According to the contract he signed 20 years ago, Mr Weston must keep the land in good condition and allow no more that 25 per cent of it to lie fallow.

But he admits he now only uses around 50 per cent of each plot to grow vegetables and fruits like rhubarb, raspberries and gooseberries.

Mr Weston, who works part-time at a garden centre, said he had received no complaints, but the council disputes this.

They claim to have been in touch with him since November after neighbouring plot-holders contacted them about weeds and debris.

“I go down there regularly and while the land is not covered in rows and rows of vegetables, it is designed as a rural retreat,” said Mr Weston, who is married with no children.

“It might look wild, but it’s got character and it produces enough crops to suit me.”
“I just enjoy pottering about. I sow patches of vegetables and fruits but it’s mostly where I go to relax and be outside.”

Fiona Warin, the council’s allotment officer, said: “We have tried to identify plots that are not being used so that they can be handed on to keen 'gardeners-in-waiting’.

“In the past, when demand for allotments was low, people who did not maintain or use their allotments as intended perhaps avoided attention or enforcement action."

All I can say isBorage

Pig farmers must muff it the Health and Safety Executive has warned that the noise made by pigs during mealtimes can reach more than 100 decibels, louder than a chainsaw or powerdrill.
It has produced a leaflet advising farmers to either wear ear protection, or go nowhere near them while they are eating.

"Large numbers of pigs in a building can create noise levels of 100 decibels or above, especially at feeding time," according to the leaflet, entitled Farmwise – An Essential Guide to Health and Safety in Farming.

Even short-term exposure can be harmful, particularly if workers are exposed to other sources of noise during the day.

"Use mechanical or automated feeding systems to reduce the need to enter the building when it is noisiest, e.g. at feeding time.”

"Make sure any work requiring entry is done during quieter periods."

Employers are legally obliged to ensure their workers are protected from noise levels once they reach 80 decibels, equivalent to the noise inside a tractor cab.

More than one in five farm workers are being exposed to deafening levels, according to the HSE.

And it seems that one hundred in one hundred people are exposed to the anal rules by the HSE.

Mooning "nuns" walk away Seventeen British men stood trial dressed in nun's habits on the Greek island of Crete for flashing their bottoms in public, but walked free after no one showed up to testify their behaviour was offensive.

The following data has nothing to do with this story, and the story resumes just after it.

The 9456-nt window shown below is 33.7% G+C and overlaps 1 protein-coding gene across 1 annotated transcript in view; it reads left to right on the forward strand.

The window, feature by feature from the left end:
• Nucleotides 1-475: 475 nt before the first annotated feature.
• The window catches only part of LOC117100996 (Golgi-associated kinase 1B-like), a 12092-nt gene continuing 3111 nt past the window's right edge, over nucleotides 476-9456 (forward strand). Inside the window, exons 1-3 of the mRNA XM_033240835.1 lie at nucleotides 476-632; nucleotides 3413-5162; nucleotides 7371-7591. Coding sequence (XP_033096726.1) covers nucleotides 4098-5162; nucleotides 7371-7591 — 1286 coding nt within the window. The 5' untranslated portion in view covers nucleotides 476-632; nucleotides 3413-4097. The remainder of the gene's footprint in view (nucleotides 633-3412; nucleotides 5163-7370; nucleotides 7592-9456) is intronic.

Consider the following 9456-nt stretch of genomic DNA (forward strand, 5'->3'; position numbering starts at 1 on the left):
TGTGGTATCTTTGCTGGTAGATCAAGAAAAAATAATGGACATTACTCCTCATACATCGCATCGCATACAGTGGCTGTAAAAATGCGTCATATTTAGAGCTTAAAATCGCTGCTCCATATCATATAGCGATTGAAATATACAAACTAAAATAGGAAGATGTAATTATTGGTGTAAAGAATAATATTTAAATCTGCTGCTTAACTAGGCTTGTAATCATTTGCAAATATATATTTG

Police said they had arrested the 17 men, aged between 18 and 65, early on Sunday at the popular resort of Malia and a prosecutor charged them with exposing themselves in public and offending religious symbols.

"They were dressed like nuns, carrying crosses, but wearing thongs under their skirts and showing people their bottoms and the rest," said a police official.

Apprehended in the early hours of Sunday, the men were taken into custody and appeared in court on Monday in the same clothes they were wearing at the time of their arrest.

But the court in the town of Iraklio ruled them innocent after no witness appeared to testify against them, the police official said.

Makes you proud doesn’t it?

And finally:

Weary locals scratch Butt Hole Road • The Register Residents of Butt Hole Road in Conisbrough, South Yorks, are hoping that 300 quid will put an end to the pilgrimage which has seen sniggering crowds flock to the internationally-famous road sign, including Yanks in search of a Beavis and Butt-Head moment:

According to the Sun, the four families living on the road stumped up the cash to change the name to Archer Way, having grown weary of years of Butt Hole quips, "pranksters baring their backsides for cheeky photographs" and coachloads of tourists dropping by for a photo opportunity.

Taxi driver Peter Sutton, who has enjoyed six years on Butt Hole Road, admitted he initially thought the address "would be fun", but the novelty soon wore off. As well as the inevitable smart-arsed comments, residents had to endure Butt Hole fans swiping the signage and delivery firms refusing to believe the place existed.

The original name is apparently in honour of a communal water butt which once occupied the site. The new moniker was selected "as the road is just half a mile from a 930-year-old castle".

Personally I don’t see a problem, I have lived in crap house lane for tweny years and no body takes the piss.

A thick skin is a gift from God.”-Konrad Adenauer